Likewise, I usually clear out the linen closet once a year and purge out all the sheets that need replaced, match all the bedding together, and sort out all the blankets and such that we no longer use. Those items usually go in the donate box, unless they are torn or too worn to donate. In that case, they go in the trash.
I admit that the pantry is the one that gets the least amount of attention. I, admittedly, only clear out the pantry items about once a year. Sure, I shuffle things around and rotate food items on a weekly basis. But going through each individual item on a regular basis? No, I'm guilty of letting that one go.
I did do this one over Christmas break too. I took me about 15 minutes. I threw out a handful of outdated items and found a few things that I forgot we had...like three partially used bags of white rice in ziploc bags. They were still good though, but I had forgotten that we already had opened ones in the pantry. So it was good to sort it all out, toss, and organize.
Change the Way You Do Laundry
This was the biggest thing that really changed how we keep things from cluttering up the bedrooms. Here's what we have found to be helpful in tackling the laundry situation.
Everyone in our house has their own hamper. The kids each have their own in their room. Dalai Dad and I have a 4 bin laundry sorter in our room. One for whites, one for delicates/dress cloths, and two for misc. colored clothes.
Everyone in my house does their own laundry. I know you are probably gasping and clutching your necklace, ladies, but yes, my children do their own laundry. And they have been since they were about 8 years old. Here's how I did it...
When they were about 4-5 years old I started it. I convinced them that folding warm washcloths and hand towels was WAY fun. So they learned by starting out folding small items. They also learned how to put the kitchen towels and cloths away properly.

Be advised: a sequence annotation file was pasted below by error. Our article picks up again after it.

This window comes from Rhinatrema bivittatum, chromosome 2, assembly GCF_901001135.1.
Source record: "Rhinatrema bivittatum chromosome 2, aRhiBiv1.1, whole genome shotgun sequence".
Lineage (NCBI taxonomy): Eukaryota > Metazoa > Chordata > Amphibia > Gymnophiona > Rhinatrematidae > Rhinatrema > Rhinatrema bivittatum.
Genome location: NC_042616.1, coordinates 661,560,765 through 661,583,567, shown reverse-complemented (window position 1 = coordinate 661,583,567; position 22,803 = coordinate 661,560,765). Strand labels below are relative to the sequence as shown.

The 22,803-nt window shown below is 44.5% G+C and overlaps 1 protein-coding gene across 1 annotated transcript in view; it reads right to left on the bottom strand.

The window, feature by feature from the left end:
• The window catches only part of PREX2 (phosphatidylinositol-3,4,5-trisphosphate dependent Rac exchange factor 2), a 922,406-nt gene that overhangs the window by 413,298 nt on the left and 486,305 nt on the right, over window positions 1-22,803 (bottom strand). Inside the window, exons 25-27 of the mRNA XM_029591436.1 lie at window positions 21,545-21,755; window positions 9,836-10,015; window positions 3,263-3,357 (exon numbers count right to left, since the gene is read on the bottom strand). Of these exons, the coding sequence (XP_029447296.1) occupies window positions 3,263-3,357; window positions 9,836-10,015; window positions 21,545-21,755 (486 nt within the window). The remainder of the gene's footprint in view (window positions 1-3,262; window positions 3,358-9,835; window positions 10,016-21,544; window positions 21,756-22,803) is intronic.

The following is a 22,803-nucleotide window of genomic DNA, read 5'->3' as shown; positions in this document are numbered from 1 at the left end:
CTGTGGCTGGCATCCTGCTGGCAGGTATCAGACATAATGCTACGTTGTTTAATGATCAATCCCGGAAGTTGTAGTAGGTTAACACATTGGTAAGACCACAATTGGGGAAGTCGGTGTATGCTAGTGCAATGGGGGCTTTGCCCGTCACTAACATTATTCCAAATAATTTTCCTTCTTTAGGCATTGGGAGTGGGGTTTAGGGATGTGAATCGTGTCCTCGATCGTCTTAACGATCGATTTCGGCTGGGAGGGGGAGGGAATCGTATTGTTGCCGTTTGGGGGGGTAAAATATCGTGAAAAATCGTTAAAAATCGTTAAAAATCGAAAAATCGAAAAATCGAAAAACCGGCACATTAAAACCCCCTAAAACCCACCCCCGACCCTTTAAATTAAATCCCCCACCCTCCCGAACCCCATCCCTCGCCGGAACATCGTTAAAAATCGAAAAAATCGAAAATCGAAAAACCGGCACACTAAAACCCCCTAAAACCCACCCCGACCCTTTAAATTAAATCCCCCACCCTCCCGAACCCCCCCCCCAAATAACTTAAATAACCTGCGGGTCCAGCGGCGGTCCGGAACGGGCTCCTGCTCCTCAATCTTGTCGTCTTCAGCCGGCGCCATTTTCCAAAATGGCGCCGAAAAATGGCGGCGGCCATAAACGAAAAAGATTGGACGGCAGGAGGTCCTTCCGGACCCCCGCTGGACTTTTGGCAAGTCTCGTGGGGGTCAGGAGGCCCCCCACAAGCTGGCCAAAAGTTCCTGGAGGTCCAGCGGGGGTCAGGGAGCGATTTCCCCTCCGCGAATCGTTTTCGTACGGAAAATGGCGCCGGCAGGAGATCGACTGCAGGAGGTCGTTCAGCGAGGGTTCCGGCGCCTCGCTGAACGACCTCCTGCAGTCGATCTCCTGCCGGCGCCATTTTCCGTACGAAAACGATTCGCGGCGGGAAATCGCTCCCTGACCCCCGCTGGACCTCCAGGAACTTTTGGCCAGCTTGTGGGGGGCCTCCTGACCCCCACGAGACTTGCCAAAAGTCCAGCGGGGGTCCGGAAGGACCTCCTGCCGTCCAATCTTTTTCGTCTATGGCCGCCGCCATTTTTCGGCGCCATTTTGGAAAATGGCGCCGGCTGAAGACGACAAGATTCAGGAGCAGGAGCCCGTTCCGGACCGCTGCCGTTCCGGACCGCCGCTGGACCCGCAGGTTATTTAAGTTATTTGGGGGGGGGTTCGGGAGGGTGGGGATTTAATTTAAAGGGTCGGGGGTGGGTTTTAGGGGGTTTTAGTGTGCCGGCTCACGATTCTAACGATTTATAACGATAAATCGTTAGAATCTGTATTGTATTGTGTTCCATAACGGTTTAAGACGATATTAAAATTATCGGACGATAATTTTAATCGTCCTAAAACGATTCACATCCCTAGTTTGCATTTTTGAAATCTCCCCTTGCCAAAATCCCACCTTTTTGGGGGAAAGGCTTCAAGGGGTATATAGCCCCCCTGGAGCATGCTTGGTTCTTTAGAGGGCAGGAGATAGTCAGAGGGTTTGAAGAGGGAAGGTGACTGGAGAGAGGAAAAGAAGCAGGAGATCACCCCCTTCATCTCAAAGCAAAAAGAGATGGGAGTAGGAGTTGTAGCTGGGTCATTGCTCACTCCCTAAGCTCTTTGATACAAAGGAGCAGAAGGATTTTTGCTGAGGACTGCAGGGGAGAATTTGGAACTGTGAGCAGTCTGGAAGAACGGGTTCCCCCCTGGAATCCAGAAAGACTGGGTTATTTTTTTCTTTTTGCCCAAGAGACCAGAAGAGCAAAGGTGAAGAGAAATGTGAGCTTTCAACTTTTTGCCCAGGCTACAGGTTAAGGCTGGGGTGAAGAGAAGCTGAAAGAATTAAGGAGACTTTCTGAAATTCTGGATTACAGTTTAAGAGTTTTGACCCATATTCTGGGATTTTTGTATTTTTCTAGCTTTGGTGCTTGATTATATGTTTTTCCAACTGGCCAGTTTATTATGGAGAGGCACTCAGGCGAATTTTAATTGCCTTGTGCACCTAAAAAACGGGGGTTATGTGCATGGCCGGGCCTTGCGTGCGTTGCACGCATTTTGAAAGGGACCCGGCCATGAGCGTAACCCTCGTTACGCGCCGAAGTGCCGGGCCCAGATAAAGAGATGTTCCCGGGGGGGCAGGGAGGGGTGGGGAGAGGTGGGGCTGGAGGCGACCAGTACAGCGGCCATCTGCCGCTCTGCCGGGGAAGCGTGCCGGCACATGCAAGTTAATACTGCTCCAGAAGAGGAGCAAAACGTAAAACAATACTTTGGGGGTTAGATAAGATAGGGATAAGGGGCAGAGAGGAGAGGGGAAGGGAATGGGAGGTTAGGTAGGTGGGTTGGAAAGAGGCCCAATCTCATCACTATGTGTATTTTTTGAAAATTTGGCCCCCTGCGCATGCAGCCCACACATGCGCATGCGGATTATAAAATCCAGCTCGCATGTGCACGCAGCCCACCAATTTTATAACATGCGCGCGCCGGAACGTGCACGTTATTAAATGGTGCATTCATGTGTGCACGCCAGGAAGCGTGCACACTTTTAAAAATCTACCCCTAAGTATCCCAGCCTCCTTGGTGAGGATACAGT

When they were 5-6 years old, I taught them how to put away their own laundry. I would wash, dry, fold and hang up their things and then I would call them to put it all away. They quickly learned that if they crumpled up folded things in the drawer, they would be the ones to re-fold them. (I had high expectations but it worked.)
When they were about 6-7 years old, I taught them to fold and hang up their own clothes. So I would wash and dry their clothes, in a separate load so it was only their things, and they would fold, hang up and put their own clothes away.
At 7 years old, I taught them how to transfer their clothes from the washing machine to the dryer. Then they were in charge of taking things out, folding and hanging, and putting away their things.
By 8 years old, I taught them all about the settings on the washer, the soap, and the do's and don'ts of washing and drying. And they started doing the whole process by themselves. We started out with guided support but within a few weeks they could do it themselves.
So there you have it. We all do laundry on the weekends. They have figured out how to coordinate the usage of the washer and dryer between the two of them. Dalai Dad and I do all of our laundry on the weekends too. Having everyone in charge of their own laundry is the biggest time saver in our house.
Overall, I think the one thing that I take away from Tidying Up and Marie Kondo's way of tidying is getting everyone involved. The work load doesn't have to just fall on mom's shoulders. Having everyone in the house tackling an area and minding their own things really makes that task less daunting.
Additionally, you don't have to make it a huge undertaking. You can make a list of the areas that need attention and just start by doing one area. Get that spot looking good and next week pick another spot. You don't have to do it all in one day and no one expects you to!